Recent research interest in phytochemicals has consistently driven the efforts in the metabolic engineering field toward microbial production of various carotenoids. In spite of systematic studies, the possibility of using C30 carotenoids as biologically functional compounds has not been explored thus far. Here, we generated 13 novel structures of C30 carotenoids and one C35 carotenoid, including acyclic, monocyclic, and bicyclic structures, through directed evolution and combinatorial biosynthesis, in Escherichia coli. Measurement of radical scavenging activity of various C30 carotenoid structures revealed that acyclic C30 carotenoids showed higher radical scavenging activity than did DL-α-tocopherol. We could assume high potential biological activity of the novel structures of C30 carotenoids as well, based on the neuronal differentiation activity observed for the monocyclic C30 carotenoid 4,4'-diapotorulene on rat bone marrow mesenchymal stem cells. Our results demonstrate that a series of structurally novel carotenoids possessing biologically beneficial properties can be synthesized in E. coli. PMID:26902326

  10. Two new Zn(II) coordination polymers based on mixed pipemidic acid and flexible aromatic dicarboxylic acid ligands: Syntheses, crystal structures and luminescent properties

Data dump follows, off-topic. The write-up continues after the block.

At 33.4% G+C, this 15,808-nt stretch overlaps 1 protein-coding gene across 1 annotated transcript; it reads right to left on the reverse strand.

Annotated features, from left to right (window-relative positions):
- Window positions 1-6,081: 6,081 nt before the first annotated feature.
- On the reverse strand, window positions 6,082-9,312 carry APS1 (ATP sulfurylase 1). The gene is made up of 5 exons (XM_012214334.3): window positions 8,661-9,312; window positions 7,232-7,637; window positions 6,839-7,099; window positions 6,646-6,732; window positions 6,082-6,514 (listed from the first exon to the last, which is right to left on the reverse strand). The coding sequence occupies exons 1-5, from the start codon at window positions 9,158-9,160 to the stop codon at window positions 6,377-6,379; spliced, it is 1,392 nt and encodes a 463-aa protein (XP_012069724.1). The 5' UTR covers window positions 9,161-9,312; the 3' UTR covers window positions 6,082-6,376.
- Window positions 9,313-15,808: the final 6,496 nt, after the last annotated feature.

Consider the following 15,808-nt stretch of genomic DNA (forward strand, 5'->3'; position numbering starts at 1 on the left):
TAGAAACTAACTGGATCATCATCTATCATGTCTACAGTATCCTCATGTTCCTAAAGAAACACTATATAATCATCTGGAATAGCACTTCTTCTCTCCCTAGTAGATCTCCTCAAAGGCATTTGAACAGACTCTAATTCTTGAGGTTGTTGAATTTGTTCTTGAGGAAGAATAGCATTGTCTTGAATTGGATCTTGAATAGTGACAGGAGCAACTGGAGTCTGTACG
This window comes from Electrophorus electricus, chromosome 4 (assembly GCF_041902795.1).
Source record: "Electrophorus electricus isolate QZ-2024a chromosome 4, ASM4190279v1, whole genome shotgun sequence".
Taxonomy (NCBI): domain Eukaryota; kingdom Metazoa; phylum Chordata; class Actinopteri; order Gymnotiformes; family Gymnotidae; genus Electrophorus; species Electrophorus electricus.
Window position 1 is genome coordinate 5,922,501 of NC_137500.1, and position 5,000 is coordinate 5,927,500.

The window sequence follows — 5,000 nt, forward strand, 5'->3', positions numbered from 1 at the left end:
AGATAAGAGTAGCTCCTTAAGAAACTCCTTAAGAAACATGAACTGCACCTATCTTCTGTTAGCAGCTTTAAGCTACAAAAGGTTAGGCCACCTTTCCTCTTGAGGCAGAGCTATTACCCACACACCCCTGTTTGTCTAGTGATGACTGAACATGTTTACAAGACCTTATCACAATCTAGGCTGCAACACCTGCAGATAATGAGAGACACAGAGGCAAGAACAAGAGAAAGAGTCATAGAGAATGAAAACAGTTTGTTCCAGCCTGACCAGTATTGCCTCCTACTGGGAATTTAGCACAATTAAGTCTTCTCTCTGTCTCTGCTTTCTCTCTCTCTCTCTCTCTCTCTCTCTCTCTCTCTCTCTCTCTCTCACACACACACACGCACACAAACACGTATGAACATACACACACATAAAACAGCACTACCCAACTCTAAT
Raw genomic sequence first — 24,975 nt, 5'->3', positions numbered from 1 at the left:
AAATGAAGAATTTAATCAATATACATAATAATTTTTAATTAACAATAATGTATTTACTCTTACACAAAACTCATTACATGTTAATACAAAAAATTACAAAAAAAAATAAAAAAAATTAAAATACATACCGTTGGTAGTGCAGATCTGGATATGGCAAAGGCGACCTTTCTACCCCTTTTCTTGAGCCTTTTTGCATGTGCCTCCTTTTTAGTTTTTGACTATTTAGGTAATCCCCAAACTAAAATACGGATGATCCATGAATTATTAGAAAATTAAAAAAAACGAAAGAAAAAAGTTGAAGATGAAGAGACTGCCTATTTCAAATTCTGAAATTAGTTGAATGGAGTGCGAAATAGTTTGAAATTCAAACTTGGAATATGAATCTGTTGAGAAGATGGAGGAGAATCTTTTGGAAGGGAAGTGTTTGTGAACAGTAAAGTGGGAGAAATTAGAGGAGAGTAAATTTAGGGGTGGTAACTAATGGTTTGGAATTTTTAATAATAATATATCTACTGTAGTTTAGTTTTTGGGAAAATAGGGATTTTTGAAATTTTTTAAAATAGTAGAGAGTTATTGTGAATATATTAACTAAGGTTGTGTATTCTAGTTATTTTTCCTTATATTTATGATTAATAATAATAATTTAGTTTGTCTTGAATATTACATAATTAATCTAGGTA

NASA Astrophysics Data System (ADS)

    Jia, Yanxia; Zhou, Pingping

    2016-09-01

    Two new Zn(II) coordination polymers, namely [Zn(4,4‧-sdb) (HPPA)]n (1) and [Zn(2,2‧-bpdc)0.5(PPA)]n (2) (4,4‧-H2sdb = 4,4‧-sulfonyldibenzoate, 2,2‧-H2bpdc = 2,2‧-biphenyldicarboxylic acid, HPPA = pipemidic acid) were successfully obtained under hydrothermal conditions. These two compounds were further characterized by single-crystal X-ray diffraction analyses, elemental analyses, powder X-ray diffraction (PXRD) analyses and IR spectra. Compound 1 features a 1D chain structure, which further extended into a 3D supramolecular framework via intermolecular hydrogen bonds and weak van der Waals interactions, and compound 2 features a 3D framework with 6-connected α-Po-type topology. The structural regulation for these two compounds was successfully achieved by changing the flexible aromatic dicarboxylic acid ligand. Moreover, the thermal stabilities and luminescent properties for these two compounds were also investigated.